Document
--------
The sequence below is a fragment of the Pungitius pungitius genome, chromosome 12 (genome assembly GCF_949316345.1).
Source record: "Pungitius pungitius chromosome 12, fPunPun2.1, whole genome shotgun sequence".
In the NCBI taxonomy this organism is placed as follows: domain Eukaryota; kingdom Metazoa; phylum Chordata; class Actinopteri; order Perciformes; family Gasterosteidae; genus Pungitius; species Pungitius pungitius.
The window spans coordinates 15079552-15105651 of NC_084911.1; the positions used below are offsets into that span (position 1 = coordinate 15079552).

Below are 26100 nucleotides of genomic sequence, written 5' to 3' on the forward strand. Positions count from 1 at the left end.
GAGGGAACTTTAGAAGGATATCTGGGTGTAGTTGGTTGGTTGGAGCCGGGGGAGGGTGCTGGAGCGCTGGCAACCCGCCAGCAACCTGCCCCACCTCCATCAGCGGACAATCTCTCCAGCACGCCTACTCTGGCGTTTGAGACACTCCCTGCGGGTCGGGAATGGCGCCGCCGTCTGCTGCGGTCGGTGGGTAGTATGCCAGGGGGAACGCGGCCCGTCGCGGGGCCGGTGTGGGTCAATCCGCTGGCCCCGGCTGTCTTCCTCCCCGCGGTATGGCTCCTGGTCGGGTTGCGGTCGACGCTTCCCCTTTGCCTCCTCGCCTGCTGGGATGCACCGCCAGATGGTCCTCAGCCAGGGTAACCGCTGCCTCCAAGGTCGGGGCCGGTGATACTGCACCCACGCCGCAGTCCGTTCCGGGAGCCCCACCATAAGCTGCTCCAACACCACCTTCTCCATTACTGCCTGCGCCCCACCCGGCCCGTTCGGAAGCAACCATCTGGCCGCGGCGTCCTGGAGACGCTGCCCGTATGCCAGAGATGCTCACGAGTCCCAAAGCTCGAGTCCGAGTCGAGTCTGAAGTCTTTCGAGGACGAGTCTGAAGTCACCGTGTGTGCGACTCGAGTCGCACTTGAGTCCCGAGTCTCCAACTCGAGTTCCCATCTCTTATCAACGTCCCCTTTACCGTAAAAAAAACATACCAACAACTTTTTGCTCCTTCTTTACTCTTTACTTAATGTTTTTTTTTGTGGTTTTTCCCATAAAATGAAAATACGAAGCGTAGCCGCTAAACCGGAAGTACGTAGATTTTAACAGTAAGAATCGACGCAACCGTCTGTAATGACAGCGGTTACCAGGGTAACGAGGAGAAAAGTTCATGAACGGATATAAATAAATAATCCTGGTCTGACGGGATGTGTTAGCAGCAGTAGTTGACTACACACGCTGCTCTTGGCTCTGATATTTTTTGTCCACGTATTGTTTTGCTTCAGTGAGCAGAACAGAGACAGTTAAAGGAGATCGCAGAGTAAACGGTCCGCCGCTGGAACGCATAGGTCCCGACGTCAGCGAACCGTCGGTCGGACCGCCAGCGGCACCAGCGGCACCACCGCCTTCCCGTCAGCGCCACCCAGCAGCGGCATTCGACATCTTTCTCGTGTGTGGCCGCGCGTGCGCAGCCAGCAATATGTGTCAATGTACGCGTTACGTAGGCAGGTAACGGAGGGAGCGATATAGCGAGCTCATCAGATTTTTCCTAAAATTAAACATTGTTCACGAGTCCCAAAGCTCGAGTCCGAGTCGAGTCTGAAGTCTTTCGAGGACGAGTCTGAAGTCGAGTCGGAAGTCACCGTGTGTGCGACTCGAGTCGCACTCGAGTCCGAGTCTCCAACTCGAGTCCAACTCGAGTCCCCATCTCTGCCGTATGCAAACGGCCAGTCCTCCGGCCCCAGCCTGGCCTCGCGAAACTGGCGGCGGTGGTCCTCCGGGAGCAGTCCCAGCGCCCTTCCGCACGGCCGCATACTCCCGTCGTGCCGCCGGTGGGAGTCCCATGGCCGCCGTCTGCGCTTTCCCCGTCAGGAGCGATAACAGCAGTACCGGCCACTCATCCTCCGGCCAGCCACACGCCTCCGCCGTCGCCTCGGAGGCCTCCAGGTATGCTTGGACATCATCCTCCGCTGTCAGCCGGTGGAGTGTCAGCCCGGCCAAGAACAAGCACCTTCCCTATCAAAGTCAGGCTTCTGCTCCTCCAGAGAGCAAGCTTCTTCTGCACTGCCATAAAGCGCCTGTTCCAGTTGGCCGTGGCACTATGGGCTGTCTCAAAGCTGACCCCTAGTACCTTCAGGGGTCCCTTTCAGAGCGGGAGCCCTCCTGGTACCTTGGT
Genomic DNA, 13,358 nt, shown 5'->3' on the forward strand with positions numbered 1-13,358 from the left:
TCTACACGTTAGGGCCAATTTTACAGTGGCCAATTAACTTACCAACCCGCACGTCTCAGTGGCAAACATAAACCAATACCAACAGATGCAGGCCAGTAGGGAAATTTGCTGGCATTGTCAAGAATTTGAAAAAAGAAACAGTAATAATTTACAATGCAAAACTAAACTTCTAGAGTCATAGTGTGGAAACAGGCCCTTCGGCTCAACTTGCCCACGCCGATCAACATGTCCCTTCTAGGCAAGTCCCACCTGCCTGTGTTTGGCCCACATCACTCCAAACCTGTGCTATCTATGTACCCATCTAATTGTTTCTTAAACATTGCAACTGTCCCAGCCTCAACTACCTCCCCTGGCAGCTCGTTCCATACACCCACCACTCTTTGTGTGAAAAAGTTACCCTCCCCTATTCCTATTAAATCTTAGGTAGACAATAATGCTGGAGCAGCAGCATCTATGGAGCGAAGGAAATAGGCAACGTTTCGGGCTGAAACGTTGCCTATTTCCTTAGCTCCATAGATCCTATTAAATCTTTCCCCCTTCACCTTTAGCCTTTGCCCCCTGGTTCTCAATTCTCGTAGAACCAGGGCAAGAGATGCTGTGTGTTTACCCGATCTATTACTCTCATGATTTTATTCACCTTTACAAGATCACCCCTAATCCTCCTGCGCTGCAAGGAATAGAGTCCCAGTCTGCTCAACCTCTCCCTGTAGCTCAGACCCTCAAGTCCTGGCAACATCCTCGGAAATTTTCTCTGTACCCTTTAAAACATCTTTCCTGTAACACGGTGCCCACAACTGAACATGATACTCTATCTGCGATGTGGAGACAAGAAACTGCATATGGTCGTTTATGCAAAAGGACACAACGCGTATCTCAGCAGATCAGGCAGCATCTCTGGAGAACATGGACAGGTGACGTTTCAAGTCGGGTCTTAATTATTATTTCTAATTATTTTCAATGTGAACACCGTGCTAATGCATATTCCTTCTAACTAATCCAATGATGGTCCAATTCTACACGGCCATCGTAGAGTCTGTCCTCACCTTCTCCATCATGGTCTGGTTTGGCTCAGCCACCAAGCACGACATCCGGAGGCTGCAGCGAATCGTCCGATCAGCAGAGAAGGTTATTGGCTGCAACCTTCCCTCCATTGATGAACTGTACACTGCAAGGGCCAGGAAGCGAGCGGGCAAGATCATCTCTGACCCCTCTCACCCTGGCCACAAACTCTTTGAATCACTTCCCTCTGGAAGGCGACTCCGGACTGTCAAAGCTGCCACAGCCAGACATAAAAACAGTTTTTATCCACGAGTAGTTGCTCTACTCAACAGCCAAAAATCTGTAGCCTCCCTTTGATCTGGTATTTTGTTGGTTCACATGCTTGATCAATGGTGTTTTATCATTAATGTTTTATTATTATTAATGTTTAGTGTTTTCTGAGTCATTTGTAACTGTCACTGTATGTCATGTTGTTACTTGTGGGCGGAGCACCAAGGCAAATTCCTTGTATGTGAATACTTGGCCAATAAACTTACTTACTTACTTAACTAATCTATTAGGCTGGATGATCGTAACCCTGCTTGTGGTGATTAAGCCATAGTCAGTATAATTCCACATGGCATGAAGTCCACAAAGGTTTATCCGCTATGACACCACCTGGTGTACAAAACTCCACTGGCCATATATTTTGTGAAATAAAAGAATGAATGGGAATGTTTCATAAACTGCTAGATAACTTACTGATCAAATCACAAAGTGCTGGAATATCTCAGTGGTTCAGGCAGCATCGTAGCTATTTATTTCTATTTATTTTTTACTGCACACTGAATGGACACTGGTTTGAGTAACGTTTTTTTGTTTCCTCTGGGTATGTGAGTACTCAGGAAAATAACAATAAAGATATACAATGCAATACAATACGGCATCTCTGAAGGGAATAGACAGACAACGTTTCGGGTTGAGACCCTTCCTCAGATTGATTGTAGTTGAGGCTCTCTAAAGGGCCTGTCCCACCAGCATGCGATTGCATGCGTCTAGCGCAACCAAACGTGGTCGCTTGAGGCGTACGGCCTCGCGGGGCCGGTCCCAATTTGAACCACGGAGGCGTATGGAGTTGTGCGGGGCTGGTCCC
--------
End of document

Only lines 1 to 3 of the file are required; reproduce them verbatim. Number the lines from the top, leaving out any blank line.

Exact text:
The sequence below is a fragment of the Pungitius pungitius genome, chromosome 12 (genome assembly GCF_949316345.1).
Source record: "Pungitius pungitius chromosome 12, fPunPun2.1, whole genome shotgun sequence".
In the NCBI taxonomy this organism is placed as follows: domain Eukaryota; kingdom Metazoa; phylum Chordata; class Actinopteri; order Perciformes; family Gasterosteidae; genus Pungitius; species Pungitius pungitius.